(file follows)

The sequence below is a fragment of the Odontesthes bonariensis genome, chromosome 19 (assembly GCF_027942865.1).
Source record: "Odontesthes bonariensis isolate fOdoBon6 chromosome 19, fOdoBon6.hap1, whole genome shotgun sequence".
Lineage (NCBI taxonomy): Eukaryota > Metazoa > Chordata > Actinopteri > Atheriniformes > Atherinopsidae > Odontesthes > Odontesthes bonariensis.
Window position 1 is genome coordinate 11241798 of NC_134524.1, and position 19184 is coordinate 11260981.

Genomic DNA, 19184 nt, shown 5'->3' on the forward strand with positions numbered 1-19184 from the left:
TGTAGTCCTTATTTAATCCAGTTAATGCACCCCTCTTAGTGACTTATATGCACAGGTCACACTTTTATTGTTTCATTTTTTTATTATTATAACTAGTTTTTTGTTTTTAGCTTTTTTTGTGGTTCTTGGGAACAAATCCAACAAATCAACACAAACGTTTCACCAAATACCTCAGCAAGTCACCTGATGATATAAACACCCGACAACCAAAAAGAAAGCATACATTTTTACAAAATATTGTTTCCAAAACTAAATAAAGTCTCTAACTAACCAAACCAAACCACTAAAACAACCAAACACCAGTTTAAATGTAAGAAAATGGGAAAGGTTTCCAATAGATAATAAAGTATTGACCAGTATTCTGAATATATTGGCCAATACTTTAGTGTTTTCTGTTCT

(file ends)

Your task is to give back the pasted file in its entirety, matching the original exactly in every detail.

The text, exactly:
The sequence below is a fragment of the Odontesthes bonariensis genome, chromosome 19 (assembly GCF_027942865.1).
Source record: "Odontesthes bonariensis isolate fOdoBon6 chromosome 19, fOdoBon6.hap1, whole genome shotgun sequence".
Lineage (NCBI taxonomy): Eukaryota > Metazoa > Chordata > Actinopteri > Atheriniformes > Atherinopsidae > Odontesthes > Odontesthes bonariensis.
Window position 1 is genome coordinate 11241798 of NC_134524.1, and position 19184 is coordinate 11260981.

Genomic DNA, 19184 nt, shown 5'->3' on the forward strand with positions numbered 1-19184 from the left:
TGTAGTCCTTATTTAATCCAGTTAATGCACCCCTCTTAGTGACTTATATGCACAGGTCACACTTTTATTGTTTCATTTTTTTATTATTATAACTAGTTTTTTGTTTTTAGCTTTTTTTGTGGTTCTTGGGAACAAATCCAACAAATCAACACAAACGTTTCACCAAATACCTCAGCAAGTCACCTGATGATATAAACACCCGACAACCAAAAAGAAAGCATACATTTTTACAAAATATTGTTTCCAAAACTAAATAAAGTCTCTAACTAACCAAACCAAACCACTAAAACAACCAAACACCAGTTTAAATGTAAGAAAATGGGAAAGGTTTCCAATAGATAATAAAGTATTGACCAGTATTCTGAATATATTGGCCAATACTTTAGTGTTTTCTGTTCT